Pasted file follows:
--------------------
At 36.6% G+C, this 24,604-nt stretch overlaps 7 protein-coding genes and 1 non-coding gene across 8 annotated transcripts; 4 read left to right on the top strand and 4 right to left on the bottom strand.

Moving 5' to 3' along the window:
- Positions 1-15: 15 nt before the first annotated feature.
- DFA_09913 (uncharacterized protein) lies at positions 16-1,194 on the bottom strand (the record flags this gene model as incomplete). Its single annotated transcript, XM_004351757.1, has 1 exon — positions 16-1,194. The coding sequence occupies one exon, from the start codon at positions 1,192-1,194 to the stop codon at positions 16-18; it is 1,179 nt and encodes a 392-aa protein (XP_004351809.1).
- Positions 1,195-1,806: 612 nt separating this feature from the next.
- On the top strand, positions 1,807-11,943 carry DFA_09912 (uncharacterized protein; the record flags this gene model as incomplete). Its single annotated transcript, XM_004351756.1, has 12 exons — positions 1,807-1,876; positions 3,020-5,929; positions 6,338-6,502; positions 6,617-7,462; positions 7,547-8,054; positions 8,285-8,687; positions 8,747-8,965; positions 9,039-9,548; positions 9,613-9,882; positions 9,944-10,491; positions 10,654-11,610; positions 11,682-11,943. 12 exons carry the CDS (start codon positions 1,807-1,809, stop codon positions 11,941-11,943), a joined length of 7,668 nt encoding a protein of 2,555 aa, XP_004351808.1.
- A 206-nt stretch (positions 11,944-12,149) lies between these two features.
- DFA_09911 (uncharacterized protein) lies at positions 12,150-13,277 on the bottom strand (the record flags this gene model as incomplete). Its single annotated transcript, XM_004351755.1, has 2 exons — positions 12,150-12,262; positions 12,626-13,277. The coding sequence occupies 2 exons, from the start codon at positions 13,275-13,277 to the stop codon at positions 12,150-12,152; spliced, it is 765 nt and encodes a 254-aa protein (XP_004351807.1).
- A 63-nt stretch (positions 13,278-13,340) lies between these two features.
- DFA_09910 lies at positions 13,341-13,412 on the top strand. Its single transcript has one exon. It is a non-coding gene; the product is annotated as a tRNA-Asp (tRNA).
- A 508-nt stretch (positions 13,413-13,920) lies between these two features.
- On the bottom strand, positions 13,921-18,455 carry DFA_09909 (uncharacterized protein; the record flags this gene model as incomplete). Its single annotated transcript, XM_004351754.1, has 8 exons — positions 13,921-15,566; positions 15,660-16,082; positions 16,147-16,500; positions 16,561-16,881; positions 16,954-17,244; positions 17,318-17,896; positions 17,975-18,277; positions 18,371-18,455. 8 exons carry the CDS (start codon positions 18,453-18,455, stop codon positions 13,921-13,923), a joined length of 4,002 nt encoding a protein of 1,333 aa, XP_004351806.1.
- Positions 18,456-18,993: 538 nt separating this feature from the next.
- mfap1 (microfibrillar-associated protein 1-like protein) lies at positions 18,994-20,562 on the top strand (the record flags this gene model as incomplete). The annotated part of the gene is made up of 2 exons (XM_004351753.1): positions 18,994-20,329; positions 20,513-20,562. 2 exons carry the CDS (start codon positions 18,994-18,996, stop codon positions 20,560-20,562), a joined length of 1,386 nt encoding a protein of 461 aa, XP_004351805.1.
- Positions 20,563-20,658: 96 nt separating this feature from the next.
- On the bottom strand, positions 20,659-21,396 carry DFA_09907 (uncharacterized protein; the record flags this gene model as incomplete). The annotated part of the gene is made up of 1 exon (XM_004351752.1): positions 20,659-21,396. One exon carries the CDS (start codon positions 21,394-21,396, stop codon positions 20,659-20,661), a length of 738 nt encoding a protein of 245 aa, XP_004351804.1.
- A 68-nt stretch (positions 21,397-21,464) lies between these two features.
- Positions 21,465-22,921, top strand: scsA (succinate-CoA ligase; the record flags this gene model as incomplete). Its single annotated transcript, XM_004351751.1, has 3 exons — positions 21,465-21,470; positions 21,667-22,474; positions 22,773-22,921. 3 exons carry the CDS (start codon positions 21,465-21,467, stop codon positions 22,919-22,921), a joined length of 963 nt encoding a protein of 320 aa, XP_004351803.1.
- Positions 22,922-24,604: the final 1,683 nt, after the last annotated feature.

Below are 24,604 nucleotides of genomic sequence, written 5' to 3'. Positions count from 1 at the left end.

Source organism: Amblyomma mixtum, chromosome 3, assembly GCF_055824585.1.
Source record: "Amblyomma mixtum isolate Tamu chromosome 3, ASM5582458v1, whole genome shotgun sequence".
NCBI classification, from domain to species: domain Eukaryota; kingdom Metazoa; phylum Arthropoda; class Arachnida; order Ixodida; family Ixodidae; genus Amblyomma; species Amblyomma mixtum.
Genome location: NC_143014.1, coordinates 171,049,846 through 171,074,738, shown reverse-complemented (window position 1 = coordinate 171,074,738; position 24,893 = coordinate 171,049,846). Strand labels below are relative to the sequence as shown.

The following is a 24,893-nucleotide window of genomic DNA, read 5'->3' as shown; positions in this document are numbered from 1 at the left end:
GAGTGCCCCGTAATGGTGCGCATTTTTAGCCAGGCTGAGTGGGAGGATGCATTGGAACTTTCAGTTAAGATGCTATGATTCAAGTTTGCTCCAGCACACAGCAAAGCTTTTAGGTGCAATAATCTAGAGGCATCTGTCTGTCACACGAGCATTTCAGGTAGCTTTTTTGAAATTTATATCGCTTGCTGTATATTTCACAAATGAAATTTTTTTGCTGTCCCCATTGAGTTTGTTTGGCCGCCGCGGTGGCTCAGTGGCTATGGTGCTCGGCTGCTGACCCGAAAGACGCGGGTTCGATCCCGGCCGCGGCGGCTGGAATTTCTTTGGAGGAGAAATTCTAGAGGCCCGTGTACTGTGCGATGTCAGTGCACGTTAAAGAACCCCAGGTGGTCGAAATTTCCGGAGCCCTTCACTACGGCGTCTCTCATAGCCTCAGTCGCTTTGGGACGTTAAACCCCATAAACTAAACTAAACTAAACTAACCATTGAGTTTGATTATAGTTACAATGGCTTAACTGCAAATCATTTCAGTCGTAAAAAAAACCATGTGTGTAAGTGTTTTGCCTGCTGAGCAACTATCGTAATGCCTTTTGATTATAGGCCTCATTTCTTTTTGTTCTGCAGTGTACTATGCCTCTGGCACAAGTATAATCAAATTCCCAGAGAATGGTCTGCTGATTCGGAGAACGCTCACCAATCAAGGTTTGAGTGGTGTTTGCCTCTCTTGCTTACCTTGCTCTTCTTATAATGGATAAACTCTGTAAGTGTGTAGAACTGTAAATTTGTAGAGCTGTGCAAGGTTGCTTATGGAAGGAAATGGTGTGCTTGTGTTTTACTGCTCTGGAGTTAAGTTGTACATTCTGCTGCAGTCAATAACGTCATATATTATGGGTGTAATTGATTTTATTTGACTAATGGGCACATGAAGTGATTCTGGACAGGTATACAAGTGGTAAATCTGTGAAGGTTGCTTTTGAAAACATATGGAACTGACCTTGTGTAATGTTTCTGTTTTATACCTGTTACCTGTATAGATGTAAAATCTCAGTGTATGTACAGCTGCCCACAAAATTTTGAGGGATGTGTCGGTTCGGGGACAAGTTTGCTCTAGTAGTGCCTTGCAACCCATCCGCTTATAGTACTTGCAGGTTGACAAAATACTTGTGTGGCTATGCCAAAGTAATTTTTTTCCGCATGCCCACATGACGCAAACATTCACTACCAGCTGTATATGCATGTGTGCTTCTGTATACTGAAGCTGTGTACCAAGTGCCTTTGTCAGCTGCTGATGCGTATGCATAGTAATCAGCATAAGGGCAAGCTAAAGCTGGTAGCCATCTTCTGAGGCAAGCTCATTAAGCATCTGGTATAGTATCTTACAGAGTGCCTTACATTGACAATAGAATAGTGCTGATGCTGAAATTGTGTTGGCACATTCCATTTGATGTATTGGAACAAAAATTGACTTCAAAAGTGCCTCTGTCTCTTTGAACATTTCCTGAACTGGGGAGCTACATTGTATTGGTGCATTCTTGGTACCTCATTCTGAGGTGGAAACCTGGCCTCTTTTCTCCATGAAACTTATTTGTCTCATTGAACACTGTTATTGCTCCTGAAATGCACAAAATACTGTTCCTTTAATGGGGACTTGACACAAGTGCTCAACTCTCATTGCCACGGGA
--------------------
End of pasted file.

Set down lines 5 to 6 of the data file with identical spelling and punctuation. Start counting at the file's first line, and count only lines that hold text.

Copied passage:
- Positions 1,195-1,806: 612 nt separating this feature from the next.
- On the top strand, positions 1,807-11,943 carry DFA_09912 (uncharacterized protein; the record flags this gene model as incomplete). Its single annotated transcript, XM_004351756.1, has 12 exons — positions 1,807-1,876; positions 3,020-5,929; positions 6,338-6,502; positions 6,617-7,462; positions 7,547-8,054; positions 8,285-8,687; positions 8,747-8,965; positions 9,039-9,548; positions 9,613-9,882; positions 9,944-10,491; positions 10,654-11,610; positions 11,682-11,943. 12 exons carry the CDS (start codon positions 1,807-1,809, stop codon positions 11,941-11,943), a joined length of 7,668 nt encoding a protein of 2,555 aa, XP_004351808.1.